Media Theory Essay

Total Length: 1325 words ( 4 double-spaced pages)

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Introduction



Cyberterrorism, illegal (and legal) espionage, piracy, and cybercrimes differ from their pre-digital counterparts in serious and meaningful ways. For one, the nature of online social interactions diverges from that of face-to-face or even voice-only interactions due to the shields of anonymity. Second, technological prophylactics ranging from encryption to skillful network architecture can add multiple levels of protection to shield perpetrators while exposing the weaknesses in a less advanced consumer public. Third, the rapid advancement of artificially intelligent systems creates new possible realities and problems, as non-human actors become part of increasingly complex systems. Finally, digital media has enabled formal and informal surveillance and other forms of illicit behavior, transforming the relationship between actors and objects in ways that could alter political and social realities. Actor-network theory is an ideal lens and process by which to better understand the complex gamut of cybercrime. Developed initially in the 1980s and solidified in the 1990s, actor-network theory views technology within a social science framework. With actor-network theory, technology and media are both viewed as extensions of social and cultural realities, which is why the theory can potentially offer solutions to the problems of cybercrime.

Theoretical Framework



Actor-network theory is an ideal framework for studying the causes, mechanisms, and ramifications of cybercrime, as well as offering potential solutions. The theory is “versatile and well-suited for dealing with the complex interplay of human-technological digital relationships,” (Lippicini, 2014, p. 38). Lin & Lippicini (2011) also point out that actor-network theory can be applied to small and closed networks as well as large and open ones. Perhaps most importantly, actor-network theory has the capacity to deal with the problematic issues related to artificial intelligence and the relationships between humans and non-human actors that frequently characterize cybercrimes and responses to cybercrime. Another reason why actor-network theory is an ideal framework for understanding cybercrime is its systemic approach, as the theory sheds light on the inextricable connections between various social structures, institutions, individuals, and identities. Moreover, actor-network theory touches upon a central issue in criminology and the sociology of crime: the issue of power.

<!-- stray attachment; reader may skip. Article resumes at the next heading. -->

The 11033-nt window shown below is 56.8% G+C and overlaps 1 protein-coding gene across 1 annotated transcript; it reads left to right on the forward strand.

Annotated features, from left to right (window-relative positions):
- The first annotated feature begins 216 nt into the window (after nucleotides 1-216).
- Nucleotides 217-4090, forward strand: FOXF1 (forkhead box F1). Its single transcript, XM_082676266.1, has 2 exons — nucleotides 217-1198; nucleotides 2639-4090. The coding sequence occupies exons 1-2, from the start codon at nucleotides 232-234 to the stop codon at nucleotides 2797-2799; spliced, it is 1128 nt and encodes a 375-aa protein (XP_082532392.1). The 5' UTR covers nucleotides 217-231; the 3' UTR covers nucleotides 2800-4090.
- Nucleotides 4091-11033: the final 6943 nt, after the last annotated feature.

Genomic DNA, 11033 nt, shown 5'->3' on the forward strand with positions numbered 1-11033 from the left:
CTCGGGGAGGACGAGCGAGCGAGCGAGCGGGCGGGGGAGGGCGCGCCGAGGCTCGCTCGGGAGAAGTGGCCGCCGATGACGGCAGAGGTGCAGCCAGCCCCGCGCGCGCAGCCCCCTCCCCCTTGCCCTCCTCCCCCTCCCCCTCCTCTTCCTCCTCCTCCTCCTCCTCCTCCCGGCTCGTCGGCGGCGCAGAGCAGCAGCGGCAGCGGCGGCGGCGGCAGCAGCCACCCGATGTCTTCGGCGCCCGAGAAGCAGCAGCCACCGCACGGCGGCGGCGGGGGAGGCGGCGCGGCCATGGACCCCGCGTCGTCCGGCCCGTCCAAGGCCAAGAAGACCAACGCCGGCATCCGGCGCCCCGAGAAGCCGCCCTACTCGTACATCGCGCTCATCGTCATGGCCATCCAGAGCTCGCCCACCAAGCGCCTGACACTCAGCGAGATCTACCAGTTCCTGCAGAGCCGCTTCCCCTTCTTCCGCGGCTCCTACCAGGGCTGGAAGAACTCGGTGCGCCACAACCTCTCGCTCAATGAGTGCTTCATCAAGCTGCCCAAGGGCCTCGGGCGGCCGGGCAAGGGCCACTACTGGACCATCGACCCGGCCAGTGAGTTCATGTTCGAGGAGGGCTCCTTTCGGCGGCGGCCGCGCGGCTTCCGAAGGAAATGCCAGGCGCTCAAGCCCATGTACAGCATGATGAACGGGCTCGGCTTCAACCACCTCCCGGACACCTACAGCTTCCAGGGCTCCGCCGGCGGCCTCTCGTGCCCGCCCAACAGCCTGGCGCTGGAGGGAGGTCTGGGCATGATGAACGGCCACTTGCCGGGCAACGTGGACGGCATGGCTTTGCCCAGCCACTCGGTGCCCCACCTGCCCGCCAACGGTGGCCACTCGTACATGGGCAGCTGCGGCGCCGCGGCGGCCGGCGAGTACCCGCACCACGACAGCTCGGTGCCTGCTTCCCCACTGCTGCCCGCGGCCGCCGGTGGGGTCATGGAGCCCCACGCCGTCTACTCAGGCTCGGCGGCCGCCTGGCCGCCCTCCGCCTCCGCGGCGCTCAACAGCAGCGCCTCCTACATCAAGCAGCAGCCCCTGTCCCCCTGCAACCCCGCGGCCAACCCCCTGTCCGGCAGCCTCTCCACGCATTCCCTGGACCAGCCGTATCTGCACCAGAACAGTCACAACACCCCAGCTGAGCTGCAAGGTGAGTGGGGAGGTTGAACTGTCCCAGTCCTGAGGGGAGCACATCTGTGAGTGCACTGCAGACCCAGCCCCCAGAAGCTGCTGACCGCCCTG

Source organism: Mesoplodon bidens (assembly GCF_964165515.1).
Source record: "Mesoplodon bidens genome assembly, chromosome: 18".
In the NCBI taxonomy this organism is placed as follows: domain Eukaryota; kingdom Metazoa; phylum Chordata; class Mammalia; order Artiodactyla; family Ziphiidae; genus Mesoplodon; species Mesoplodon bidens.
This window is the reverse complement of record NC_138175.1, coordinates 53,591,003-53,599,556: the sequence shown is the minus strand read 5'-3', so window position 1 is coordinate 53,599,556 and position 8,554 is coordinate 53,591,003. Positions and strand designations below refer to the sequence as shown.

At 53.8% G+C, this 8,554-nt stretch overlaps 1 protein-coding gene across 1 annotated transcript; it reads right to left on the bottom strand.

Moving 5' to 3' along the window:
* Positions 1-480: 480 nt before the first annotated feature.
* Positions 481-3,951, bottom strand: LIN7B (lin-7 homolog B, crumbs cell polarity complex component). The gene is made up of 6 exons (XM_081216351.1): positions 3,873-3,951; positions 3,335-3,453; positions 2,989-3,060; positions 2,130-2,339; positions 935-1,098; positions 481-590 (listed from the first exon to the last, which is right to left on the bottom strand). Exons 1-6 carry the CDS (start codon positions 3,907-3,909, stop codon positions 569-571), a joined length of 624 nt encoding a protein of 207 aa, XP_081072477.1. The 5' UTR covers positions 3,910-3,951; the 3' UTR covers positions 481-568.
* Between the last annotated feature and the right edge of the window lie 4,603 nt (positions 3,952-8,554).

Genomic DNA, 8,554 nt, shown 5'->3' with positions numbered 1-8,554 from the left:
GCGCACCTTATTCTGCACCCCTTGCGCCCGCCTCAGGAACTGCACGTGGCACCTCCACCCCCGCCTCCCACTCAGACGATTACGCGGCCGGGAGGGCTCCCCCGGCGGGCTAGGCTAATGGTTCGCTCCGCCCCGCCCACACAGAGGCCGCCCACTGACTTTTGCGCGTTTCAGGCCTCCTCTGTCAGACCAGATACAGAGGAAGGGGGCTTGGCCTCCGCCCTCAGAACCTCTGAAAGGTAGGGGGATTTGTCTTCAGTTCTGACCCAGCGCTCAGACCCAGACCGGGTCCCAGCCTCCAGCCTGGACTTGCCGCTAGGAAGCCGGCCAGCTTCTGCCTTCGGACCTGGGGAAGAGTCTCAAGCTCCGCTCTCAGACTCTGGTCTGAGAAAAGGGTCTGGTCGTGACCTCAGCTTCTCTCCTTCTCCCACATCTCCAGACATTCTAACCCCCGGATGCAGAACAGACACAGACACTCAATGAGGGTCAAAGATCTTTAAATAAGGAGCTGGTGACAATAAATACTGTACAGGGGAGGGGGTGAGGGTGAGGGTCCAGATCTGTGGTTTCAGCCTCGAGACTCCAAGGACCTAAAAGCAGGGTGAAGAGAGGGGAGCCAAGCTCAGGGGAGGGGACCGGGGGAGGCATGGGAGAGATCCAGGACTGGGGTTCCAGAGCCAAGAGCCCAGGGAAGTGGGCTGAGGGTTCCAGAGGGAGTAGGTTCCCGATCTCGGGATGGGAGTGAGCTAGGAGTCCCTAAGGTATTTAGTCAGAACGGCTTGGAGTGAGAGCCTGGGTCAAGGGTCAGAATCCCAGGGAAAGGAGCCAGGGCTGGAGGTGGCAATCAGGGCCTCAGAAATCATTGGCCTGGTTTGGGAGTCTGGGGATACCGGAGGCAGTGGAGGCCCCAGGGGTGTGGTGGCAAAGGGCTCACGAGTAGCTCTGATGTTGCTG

According to the premises of actor-network theory, all entities within any given network acquire power in several core but relatively stable ways: particularly through the “number, extensiveness, and stability of the connections routed through them, and through nothing else,” (Couldry, 2004, p. 1). Actor-network theory does not become boggled down by semiotics, and can offer instead pragmatic and practical solutions to problems like cybercrime. For instance, many of the most serious cybercrimes occur trans-nationally, and actor-network theory aids the development of cogent solutions to cyberterrorism, hacking, espionage, and other international events.

Review of Literature



A review of literature demonstrates how actor-network theory has already been applied to cybercrime and cybercriminality. Muller (2015) fuses the concept of assemblage and actor-network theory to provide a new approach to international relations that recognizes the centrality of digital networks. Digital networks, like all other social networks, possess an organic nature. When non-human entities are introduced, including artificially intelligent systems, the complexity of networks can complicate solutions to cybercrimes. Although actor-network theory “risks describing endless chains of associations without ever arriving at an explanation,” the theory does not oversimplify the issues related to cybercrime and cyberterrorism (Muller, 2015, p. 30). Muller’s (2015) analysis of actor-network theory as it applies to international relations and politics underscores the relevance of the theory as it applies to trans-national cybercrimes.

Lin & Lippicini (2014) apply actor-network theory directly to cybercrimes related to espionage. The authors note the fundamental ethical conundrums of cyberspace involve four main areas of concern: privacy, accuracy, property, and access (Lin & Lippicini, 2014). Using a case study of GhostNet, the authors show how an espionage enterprise violates ethical terms of privacy and access. Privacy is a presumed right in a democracy, whereas access refers more overtly to social structures and power negotiations. Access is a much-debated subject in the….....

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References

Couldry, N. (2004). Actor network theory and media: Do they connect and on what terms? Retrieved online: http://www.andredeak.com.br/pdf/Couldry_ActorNetworkTheoryMedia.pdf

Lin, Xue & Lippicini, R. (2011). Socio-technical influences of cyber espionage: A case study of the GhostNet System. International Journal of Technoethics 2(2): 65-77.

Lippicini, R. (2014). Illuminating the dark side of the internet with actor-network theory. Global Media Journal—Canadian Edition 7(1): 35-49.

Muller, M. (2015). Assemblages and actor-networks. Geography Compass 9(1): 27-41.

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